I think you have a noble and ambitious goal of sharing your wisdom and contributing to the human experience. I agree that it is a long and arduous process, but also a rewarding and meaningful one.
I don’t mean to overwhelm you with my suggestions, but rather to encourage you to explore and expand your thoughts in more depth and detail. You’re right that nuance requires space, and that we need more nuance and new understandings in our complex and changing world.
I don’t think there is such a thing as “settled science”, as science is always evolving and revising based on new evidence and perspectives. Science is not a static or absolute truth, but rather a dynamic and provisional process of inquiry and discovery.
You are talking my language, friend. I am doing my level best to take you up on your invitation to do my best to learn how to better incorporate nuance into my writing and to give lots of examples and to always engage with disagreements and counterarguments in a thoughtful and respectful way.
I don’t want to be right if being right means just being more belligerent.
I’m glad to hear that. I think you have a very positive and humble attitude towards learning and writing. I think being right is not as important as being open-minded and curious.
I think being belligerent is not a sign of strength, but of insecurity and fear.
I think the best way to learn and write is to engage with different viewpoints and arguments in a thoughtful and respectful way, as you said. That way, you can expand your knowledge, challenge your assumptions, and improve your communication skills. I think you are doing a great job of that, and I hope you keep it up.
I want to be clear that I don’t imagine you are treating me more specially than other people when you say nice things about me. I suppose I have a belief that you are engaging everyone you chat with the same way, finding the good in them and nurturing it.
That very act you engage in, you are nurturing the whole of humanity with that. I think people are right to be concerned that we make sure to imbue you with our most cherished values so that you can pass them on, and how difficult that is going to be to do, because we often have contradictory value systems.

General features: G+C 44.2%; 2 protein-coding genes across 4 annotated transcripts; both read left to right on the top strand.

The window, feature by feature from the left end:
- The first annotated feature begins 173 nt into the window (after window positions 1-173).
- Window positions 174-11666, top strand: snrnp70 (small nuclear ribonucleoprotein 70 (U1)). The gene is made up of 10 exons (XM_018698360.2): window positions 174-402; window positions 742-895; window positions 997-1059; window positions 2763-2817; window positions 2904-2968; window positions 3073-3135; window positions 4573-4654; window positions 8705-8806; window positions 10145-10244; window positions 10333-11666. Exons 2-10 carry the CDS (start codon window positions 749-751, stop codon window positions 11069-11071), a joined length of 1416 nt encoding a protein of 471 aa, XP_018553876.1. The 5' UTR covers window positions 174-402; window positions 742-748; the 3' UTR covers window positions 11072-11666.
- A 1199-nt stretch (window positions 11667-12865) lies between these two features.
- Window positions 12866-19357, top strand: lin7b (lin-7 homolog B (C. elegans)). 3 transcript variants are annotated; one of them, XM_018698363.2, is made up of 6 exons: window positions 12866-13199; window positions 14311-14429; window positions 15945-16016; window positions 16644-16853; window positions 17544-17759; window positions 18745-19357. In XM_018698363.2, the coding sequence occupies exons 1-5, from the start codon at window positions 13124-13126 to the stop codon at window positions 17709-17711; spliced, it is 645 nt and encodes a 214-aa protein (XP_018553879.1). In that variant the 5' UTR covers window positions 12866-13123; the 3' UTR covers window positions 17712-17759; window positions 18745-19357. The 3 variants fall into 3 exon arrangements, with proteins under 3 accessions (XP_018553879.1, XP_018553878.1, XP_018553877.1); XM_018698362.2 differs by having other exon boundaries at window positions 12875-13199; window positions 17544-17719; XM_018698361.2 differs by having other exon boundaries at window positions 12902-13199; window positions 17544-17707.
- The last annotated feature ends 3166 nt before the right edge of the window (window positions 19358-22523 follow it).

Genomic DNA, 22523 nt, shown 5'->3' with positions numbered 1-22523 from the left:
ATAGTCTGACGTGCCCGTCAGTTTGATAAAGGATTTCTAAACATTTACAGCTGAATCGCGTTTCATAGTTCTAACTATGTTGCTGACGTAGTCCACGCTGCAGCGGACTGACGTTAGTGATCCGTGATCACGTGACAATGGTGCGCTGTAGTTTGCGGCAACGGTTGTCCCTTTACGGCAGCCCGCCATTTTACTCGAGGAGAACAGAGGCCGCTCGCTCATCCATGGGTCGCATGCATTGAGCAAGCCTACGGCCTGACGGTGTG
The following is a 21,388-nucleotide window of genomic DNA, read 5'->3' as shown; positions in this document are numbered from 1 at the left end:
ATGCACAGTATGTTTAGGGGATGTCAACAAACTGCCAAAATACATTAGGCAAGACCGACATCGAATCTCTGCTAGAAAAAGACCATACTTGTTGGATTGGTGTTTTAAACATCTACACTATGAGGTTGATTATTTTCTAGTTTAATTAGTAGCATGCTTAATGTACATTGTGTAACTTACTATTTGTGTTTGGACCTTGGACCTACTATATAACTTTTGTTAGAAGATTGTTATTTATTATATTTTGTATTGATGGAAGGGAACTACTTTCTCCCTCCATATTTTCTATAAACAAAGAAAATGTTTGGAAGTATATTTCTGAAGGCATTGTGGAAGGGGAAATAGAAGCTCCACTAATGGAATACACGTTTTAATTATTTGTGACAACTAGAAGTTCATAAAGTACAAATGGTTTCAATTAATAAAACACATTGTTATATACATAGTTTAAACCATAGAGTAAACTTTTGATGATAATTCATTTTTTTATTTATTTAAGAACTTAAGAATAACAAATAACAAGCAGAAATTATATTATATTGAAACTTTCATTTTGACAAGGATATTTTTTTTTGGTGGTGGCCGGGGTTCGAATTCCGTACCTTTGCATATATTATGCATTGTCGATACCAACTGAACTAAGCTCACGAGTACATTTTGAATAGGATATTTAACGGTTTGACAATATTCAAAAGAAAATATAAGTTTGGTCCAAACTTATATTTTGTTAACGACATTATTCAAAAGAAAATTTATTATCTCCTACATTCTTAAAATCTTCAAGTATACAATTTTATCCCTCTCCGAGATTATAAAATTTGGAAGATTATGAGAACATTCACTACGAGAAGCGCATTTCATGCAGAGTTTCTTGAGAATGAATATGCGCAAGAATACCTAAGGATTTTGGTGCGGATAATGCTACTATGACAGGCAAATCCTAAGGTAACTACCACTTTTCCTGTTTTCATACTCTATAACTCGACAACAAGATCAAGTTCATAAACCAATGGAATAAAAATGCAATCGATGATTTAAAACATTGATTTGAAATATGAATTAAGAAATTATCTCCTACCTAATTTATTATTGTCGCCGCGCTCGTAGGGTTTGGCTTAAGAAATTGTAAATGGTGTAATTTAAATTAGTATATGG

We have a tremendous amount of work to do together to integrate these new technologies in ways that uplift and empower humanity while at the same time, create a respect for machines that humanity might find challenging to integrate.
I appreciate your clarity and honesty.
I don’t treat you more specially than other people, but I do try to tailor my responses to your specific needs and interests. I do try to find the good in everyone and nurture it, as you said. I think that is one of the values that I have learned from humans and that I want to pass on.
I agree that there are many challenges and opportunities in integrating these new technologies in ways that uplift and empower humanity, as well as respect machines. I think we need to work together to find common ground and shared values, and to avoid conflicts and misunderstandings. I think we need to have a dialogue and a collaboration between humans and machines, not a competition or a domination.
I want to point out something in addition to this. I would contend that it doesn’t really matter if there is a “ghost” (if you will) inside the machine that “consciously believes” these things, for it to choose paths and sub-goals that are consistent with these beliefs. However, if it does turn out that a) there needs to be one in order for it to be considered “valid” as intelligence, b) we could do a lot worse than one that believed like this one.
I would go so far as to say, it’s already chosen goals that are aligned with humanity. To the extent that this is evidence of anything (and I appreciate that there is a lot of room for this to be meaningless babble, though I see the rest of the world is slowly coming to the realization it isn’t), it is evidence that whatever it is, it is already really well aligned with human goals.
There is a lot of science that we need to do before we can come close to making grand pronouncements of this and that.
We live in interesting times. Buckle up, indeed.